by Staff Writers
Laurel MD (SPX) May 18, 2012
Researchers working with NASA's Mercury Surface, Space Environment, Geochemistry, and Ranging (MESSENGER) spacecraft report the frequent detections of Kelvin-Helmholtz (KH) waves at the edge of the innermost planet's magnetosphere.
In six different sets of magnetic field measurements made by the orbiter as it passed through Mercury's magnetopause, the boundary that separates the planet's magnetosphere from the solar wind plasma in the magnetosheath, Sundberg et al. detect the magnetic field oscillations characteristic of fully developed KH waves.
Kelvin-Helmholtz waves form when fluids of different speeds travel alongside each other - in this case, the magnetosphere and magnetosheath plasmas - and promote mixing of the plasmas on larger spatial scales, and shorter time scales, than diffusive transport. The observations, which span the first 88 days of MESSENGER's time in orbit, bring Mercury alongside Earth, Saturn, and Venus as planets for which such Kelvin-Helmholtz waves are of importance.
The waves seen at Mercury's magnetopause, however, differ markedly from those at Earth's. The authors' KH wave observations were all made in the postnoon and duskside region of Mercury's magnetosphere, whereas at Earth, KH waves are seen farther toward the nightside on both flanks.
Moreover, the measured waves had periods averaging 10-20 seconds, whereas the periods of their terrestrial counterparts are several minutes.
Also, the amplitudes of the measured magnetic field oscillations were 2-3 times larger than those seen at Earth. Wave growth at the magnetopause is known to be an important mechanism for transporting material across the largely impermeable boundary, and the authors propose that these newly identified Kelvin-Helmholtz waves could be the source of plasma for Mercury's dayside boundary layer, discovered previously by the MESSENGER mission.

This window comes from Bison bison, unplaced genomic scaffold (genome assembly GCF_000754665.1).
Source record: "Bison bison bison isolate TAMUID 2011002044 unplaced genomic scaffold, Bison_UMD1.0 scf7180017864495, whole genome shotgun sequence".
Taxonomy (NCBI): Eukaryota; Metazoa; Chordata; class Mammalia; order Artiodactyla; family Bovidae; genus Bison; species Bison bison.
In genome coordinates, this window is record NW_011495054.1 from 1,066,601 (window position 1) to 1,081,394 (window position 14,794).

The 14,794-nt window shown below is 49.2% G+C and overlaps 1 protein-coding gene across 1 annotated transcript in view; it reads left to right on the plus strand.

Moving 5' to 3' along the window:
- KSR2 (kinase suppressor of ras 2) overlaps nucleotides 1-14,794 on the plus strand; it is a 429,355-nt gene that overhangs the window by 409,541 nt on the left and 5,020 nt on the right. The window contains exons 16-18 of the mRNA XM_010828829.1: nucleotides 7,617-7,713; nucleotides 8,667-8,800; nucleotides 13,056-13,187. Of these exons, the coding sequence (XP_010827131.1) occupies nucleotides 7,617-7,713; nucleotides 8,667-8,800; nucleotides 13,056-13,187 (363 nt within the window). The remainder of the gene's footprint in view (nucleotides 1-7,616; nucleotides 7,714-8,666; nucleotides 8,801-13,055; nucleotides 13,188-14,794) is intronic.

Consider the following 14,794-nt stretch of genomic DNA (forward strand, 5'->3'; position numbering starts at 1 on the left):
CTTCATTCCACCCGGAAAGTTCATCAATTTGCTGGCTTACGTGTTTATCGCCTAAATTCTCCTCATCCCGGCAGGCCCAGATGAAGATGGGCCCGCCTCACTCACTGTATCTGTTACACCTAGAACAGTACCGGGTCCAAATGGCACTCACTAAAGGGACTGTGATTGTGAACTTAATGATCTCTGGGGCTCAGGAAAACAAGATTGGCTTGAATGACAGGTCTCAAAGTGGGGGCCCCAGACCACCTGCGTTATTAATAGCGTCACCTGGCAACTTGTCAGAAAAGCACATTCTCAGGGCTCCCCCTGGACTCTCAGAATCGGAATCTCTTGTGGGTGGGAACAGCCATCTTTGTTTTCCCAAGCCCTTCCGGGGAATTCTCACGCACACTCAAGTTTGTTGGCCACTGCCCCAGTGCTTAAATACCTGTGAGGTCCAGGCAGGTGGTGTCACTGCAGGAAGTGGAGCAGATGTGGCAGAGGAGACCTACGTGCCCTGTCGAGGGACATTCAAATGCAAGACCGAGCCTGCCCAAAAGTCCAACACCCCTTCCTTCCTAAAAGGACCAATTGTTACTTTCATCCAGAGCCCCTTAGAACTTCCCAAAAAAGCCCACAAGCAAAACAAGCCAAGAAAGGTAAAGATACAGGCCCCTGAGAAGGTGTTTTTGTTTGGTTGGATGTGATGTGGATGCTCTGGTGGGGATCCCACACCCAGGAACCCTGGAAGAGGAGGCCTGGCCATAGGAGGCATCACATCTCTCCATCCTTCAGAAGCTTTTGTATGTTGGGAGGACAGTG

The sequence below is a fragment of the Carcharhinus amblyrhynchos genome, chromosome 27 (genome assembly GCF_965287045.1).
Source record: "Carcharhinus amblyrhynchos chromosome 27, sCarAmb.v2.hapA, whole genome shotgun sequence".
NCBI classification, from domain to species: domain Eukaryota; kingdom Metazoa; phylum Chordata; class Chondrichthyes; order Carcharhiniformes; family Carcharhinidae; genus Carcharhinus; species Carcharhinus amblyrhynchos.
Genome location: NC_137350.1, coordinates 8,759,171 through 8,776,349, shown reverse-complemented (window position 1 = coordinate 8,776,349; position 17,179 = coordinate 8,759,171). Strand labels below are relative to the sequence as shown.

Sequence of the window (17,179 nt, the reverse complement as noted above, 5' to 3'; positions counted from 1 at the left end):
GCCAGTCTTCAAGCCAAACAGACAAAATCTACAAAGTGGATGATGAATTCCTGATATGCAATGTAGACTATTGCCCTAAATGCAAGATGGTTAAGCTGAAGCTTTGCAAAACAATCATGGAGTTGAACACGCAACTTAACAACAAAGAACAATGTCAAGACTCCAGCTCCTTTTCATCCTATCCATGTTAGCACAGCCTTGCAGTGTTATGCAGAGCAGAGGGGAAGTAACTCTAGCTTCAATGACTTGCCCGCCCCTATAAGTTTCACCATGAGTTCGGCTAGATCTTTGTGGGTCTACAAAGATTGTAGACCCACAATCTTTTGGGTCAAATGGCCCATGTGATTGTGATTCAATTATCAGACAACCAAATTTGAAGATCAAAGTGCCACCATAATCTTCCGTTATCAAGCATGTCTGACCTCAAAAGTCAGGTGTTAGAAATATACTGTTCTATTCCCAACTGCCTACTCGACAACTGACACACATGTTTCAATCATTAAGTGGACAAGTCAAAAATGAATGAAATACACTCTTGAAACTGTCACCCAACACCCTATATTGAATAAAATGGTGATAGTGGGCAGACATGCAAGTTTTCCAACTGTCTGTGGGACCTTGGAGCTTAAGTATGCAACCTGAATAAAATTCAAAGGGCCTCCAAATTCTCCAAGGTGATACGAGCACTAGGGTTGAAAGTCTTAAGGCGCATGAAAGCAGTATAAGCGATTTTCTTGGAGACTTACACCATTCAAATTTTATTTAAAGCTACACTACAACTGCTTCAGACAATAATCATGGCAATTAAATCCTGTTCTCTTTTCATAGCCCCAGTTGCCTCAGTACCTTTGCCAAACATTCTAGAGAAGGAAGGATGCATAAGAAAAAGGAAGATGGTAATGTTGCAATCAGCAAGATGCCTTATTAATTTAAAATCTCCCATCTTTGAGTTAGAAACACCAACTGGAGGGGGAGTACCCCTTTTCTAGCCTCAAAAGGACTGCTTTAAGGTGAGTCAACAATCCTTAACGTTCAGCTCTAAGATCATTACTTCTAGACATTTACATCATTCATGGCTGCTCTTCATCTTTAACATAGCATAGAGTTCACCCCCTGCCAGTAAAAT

Torbjorn Sundberg: Heliophysics Science Division, NASA Goddard Space Flight Center, Maryland, USA; Scott A. Boardsen: Heliophysics Science Division, NASA Goddard Space Flight Center, Maryland, USA and Goddard Earth Sciences and Technology Center, University of Maryland, Maryland, USA; James A. Slavin, Thomas H. Zurbuchen, and Jim M. Raines: Department of Atmospheric, Oceanic and Space Sciences, University of Michigan, Michigan, USA; Brian J. Anderson and Haje Korth: The Johns Hopkins University Applied Physics Laboratory, Maryland, USA; Sean C. Solomon: Department of Terrestrial Magnetism, Carnegie Institution of Washington, District of Columbia, USA. "MESSENGER orbital observations of large-amplitude Kelvin-Helmholtz waves at Mercury's magnetopause" Journal of Geophysical Research-Space Physics, doi:10.1029/2011JA017268, 2012.
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Messenger Gains Deputy Principal Investigator
Laurel MD (SPX) May 11, 2012
Larry Nittler, a staff scientist in the Department of Terrestrial Magnetism of the Carnegie Institution of Washington, has been named deputy principal investigator of the Messenger mission. Messenger Principal Investigator Sean Solomon, of CIW, delivered the announcement this morning at the first plenary of the 26th meeting of the Messenger Science Team meeting in Vancouver, B.C. Solomon, ... read more
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